09292012, 03:20 PM

#1

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Help please with some Calculations


Looking for some help please. Perusing an 2010 sept/oct Zymurgy article focusing on "One brew day two batches."
Author is quoting Randy Moshers rule of thumb regarding partigyle.
"For instance, 5 gallons of beer at 1.090 and 5 gallons at 1.060 require (5 X 90)/(5 X 60) = 750 points. Dividing that by the total volume (10) points to a mash for 10 gallons at 1.075. His rule of thumb declares the first third of the runnings contain half of the sugar (e.g. 3 gallons at 1.125)."
Question 1. If I were to take that first third runnings of beer, and dilute to 5 gallons what would be my estimated specific gravity.
Question 2. If I were to take the last two thirds (7 gallons of preboil) of the runnings, what would be the estimated preboil gravity, and post boil at 6 gallons?
If I were to do a double batch of the Can you brew it black butte porter clone which is calculated for a 6 gallon batch.
Black Butte Porter 12 gallon recipe
21.16 lbs pale malt
2.78 lbs wheat malt
1.4 lbs crystal 80
0.84 lbs american chocolate 400l
0.84 lbs english chocolate malt 300350l
0.84 lbs carapils
Question 3. What would be the specific gravity for the first third runnings (4 gallons). And secondly, what would be the gravity of the second 2/3's runnings.
Question 4. I want to make an strong golden ale, then add in the crystal, chocolate, and carapils malt. If I left out those grains, drew the first runnings off, then add grains to mash, stir, etc, would the second 8 gallons approximate a porter, and if not would I need to add anything else to the mash (e.g. more pale malt).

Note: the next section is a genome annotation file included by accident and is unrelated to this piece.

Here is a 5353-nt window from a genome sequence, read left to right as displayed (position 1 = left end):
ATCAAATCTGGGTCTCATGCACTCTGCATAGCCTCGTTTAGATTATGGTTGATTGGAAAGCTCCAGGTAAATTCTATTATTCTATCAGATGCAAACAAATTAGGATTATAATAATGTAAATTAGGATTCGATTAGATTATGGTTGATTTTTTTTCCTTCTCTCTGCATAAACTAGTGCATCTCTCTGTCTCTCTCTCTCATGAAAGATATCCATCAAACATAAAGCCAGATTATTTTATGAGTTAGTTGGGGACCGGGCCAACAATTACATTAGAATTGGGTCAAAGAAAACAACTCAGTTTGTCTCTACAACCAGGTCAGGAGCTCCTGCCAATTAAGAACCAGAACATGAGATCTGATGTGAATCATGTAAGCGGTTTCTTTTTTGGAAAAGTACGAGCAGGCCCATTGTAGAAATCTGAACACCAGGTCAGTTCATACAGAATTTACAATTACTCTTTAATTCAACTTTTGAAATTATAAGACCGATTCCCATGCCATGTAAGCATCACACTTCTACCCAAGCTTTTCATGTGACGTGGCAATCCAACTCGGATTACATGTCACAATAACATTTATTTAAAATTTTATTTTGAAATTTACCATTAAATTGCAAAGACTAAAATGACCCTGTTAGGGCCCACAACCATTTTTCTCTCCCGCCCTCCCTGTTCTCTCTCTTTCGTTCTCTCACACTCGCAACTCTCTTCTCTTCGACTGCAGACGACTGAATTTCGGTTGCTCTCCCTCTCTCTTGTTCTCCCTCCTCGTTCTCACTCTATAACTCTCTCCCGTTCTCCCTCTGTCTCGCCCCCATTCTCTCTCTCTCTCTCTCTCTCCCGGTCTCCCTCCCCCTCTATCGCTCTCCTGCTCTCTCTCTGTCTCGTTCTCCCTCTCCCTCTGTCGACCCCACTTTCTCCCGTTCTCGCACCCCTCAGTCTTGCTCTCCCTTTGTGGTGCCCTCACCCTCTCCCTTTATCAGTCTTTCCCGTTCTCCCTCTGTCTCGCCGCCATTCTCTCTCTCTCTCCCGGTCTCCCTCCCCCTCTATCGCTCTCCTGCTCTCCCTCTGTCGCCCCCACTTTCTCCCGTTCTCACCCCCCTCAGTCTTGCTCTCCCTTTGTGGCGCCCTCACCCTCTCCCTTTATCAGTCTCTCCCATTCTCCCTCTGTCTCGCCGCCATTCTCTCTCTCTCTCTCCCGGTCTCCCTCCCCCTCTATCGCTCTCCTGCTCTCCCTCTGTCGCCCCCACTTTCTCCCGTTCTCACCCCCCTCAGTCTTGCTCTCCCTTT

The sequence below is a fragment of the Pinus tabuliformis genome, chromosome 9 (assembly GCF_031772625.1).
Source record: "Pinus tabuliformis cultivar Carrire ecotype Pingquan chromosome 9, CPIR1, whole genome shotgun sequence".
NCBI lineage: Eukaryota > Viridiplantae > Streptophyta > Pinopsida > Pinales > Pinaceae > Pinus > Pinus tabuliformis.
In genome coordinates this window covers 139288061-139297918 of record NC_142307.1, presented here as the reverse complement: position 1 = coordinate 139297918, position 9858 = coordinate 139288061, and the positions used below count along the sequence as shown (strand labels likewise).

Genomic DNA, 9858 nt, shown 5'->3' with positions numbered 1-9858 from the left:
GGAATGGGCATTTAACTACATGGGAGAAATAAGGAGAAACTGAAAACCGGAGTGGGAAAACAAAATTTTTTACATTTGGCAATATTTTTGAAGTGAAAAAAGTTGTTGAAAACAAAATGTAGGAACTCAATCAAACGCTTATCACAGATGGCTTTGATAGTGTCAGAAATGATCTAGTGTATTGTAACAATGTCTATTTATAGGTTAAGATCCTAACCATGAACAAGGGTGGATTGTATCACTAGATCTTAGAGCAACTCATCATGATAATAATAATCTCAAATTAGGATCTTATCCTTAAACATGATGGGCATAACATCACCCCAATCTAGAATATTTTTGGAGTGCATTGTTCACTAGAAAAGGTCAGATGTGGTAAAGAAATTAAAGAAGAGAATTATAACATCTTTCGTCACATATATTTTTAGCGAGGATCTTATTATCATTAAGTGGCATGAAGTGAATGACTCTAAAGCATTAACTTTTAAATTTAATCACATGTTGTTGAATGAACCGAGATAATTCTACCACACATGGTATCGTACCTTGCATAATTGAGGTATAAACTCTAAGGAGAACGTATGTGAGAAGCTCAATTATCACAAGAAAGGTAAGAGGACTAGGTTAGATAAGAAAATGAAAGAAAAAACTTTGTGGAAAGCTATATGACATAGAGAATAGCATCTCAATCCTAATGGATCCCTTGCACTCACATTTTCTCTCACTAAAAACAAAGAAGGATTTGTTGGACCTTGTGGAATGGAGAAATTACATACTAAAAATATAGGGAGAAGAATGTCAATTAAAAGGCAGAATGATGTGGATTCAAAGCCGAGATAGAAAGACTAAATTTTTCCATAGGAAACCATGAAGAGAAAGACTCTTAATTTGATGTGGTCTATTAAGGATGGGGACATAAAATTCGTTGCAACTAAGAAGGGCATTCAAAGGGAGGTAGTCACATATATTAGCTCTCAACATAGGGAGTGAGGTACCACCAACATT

If you see anything I am missing please let me know. Thanks!



09292012, 06:48 PM

#2

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I'll see if I can run the numbers, assuming that the rules you cited are correct.
Quote:
Originally Posted by bighorn_brew
"For instance, 5 gallons of beer at 1.090 and 5 gallons at 1.060 require (5 X 90)/(5 X 60) = 750 points. Dividing that by the total volume (10) points to a mash for 10 gallons at 1.075. His rule of thumb declares the first third of the runnings contain half of the sugar (e.g. 3 gallons at 1.125)."
Question 1. If I were to take that first third runnings of beer, and dilute to 5 gallons what would be my estimated specific gravity.

By your rule, you'll get half of the 750 points375 pointsin your first third of the wort. You then dilute to 5 gallons, so you have 375/5 = 75 ppg, or 1.075 SG. (The other way to see this is you're taking half the sugar from your 10 gallon batch and mixing it in half the volume, so it'll be the same SG.)
Quote:
Originally Posted by bighorn_brew
Question 2. If I were to take the last two thirds (7 gallons of preboil) of the runnings, what would be the estimated preboil gravity, and post boil at 6 gallons?

You now have the other 375 points in 7 gallons, or SG=1.054. When you boil that down to 6 gallons, it's 1.063.
Quote:
Originally Posted by bighorn_brew
Question 3. What would be the specific gravity for the first third runnings (4 gallons). And secondly, what would be the gravity of the second 2/3's runnings.

Well, calculate the total points in the recipe and follow the method above. If you're going to dilute/concentrate them to samesized batches, then they'll both be the same SG since you have equal points in both.
If you take them at the original concentrations, then the first runnings will have twice the SG of the second (equal amounts of sugar, but twice the volume in the second runnings by your method).
Quote:
Originally Posted by bighorn_brew
Question 4. I want to make an strong golden ale, then add in the crystal, chocolate, and carapils malt. If I left out those grains, drew the first runnings off, then add grains to mash, stir, etc, would the second 8 gallons approximate a porter, and if not would I need to add anything else to the mash (e.g. more pale malt).

I imagine this would work, but I don't have experience doing (or even thinking about) anything like this.



09292012, 07:28 PM

#3

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OK, great, you put me on the right track, I have trouble initiating math, but once shown, I can usually get by...
Thanks again!



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